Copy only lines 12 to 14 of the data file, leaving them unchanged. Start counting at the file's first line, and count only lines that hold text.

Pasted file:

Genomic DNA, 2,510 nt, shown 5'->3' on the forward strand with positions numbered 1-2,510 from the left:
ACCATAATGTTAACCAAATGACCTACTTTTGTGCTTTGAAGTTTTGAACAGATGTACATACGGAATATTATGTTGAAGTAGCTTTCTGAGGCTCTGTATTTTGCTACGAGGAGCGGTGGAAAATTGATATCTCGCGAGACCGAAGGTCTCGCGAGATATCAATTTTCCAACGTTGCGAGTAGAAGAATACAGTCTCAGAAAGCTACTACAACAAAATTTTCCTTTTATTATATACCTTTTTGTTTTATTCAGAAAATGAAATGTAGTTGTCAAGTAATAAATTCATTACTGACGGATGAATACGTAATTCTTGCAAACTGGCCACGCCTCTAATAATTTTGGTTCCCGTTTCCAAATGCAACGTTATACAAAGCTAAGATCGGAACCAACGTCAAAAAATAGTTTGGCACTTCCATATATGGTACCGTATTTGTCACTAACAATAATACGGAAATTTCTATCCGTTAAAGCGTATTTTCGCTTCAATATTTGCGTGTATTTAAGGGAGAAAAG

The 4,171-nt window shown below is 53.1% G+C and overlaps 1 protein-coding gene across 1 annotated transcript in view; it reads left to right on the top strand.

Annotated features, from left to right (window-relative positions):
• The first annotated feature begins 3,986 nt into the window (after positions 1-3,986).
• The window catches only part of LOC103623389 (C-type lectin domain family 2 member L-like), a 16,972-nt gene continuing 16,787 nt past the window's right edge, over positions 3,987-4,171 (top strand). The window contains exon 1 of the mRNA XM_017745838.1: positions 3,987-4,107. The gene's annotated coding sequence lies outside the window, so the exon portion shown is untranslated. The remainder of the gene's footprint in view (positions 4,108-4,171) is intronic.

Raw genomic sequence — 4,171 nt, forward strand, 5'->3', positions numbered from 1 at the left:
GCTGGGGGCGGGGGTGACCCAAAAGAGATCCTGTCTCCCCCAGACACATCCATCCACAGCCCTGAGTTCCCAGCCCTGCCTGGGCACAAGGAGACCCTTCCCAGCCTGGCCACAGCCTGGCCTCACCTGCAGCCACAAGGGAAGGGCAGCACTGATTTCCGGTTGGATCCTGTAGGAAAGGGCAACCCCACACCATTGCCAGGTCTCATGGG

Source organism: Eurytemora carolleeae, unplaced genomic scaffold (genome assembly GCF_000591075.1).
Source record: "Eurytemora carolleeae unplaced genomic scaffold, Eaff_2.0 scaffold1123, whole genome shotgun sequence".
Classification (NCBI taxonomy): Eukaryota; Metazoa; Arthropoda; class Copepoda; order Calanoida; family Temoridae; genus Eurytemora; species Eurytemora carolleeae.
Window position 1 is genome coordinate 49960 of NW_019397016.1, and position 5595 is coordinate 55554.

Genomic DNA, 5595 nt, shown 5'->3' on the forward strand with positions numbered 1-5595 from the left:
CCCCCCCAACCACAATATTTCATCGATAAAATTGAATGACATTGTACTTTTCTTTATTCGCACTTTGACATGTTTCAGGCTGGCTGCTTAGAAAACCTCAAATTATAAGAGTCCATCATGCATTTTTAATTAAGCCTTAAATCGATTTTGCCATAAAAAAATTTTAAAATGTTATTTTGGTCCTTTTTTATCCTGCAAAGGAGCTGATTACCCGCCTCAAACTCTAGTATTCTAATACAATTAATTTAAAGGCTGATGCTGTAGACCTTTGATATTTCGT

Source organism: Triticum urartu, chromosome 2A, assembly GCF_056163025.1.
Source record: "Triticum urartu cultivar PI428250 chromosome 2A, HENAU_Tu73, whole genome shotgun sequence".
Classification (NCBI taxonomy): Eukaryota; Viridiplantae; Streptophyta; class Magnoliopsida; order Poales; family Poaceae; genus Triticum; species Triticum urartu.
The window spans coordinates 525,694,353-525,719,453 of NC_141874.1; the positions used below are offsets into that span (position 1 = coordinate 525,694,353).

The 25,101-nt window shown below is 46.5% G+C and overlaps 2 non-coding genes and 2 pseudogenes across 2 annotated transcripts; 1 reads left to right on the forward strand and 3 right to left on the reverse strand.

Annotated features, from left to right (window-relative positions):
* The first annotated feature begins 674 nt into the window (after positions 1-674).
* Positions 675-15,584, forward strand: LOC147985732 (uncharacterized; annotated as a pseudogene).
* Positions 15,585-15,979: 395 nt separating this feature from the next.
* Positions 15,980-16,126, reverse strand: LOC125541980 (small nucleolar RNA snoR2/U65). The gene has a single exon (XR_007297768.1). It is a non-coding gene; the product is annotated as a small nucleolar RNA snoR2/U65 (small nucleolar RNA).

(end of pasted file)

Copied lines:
Window position 1 is genome coordinate 49960 of NW_019397016.1, and position 5595 is coordinate 55554.

Genomic DNA, 5595 nt, shown 5'->3' on the forward strand with positions numbered 1-5595 from the left:
CCCCCCCAACCACAATATTTCATCGATAAAATTGAATGACATTGTACTTTTCTTTATTCGCACTTTGACATGTTTCAGGCTGGCTGCTTAGAAAACCTCAAATTATAAGAGTCCATCATGCATTTTTAATTAAGCCTTAAATCGATTTTGCCATAAAAAAATTTTAAAATGTTATTTTGGTCCTTTTTTATCCTGCAAAGGAGCTGATTACCCGCCTCAAACTCTAGTATTCTAATACAATTAATTTAAAGGCTGATGCTGTAGACCTTTGATATTTCGT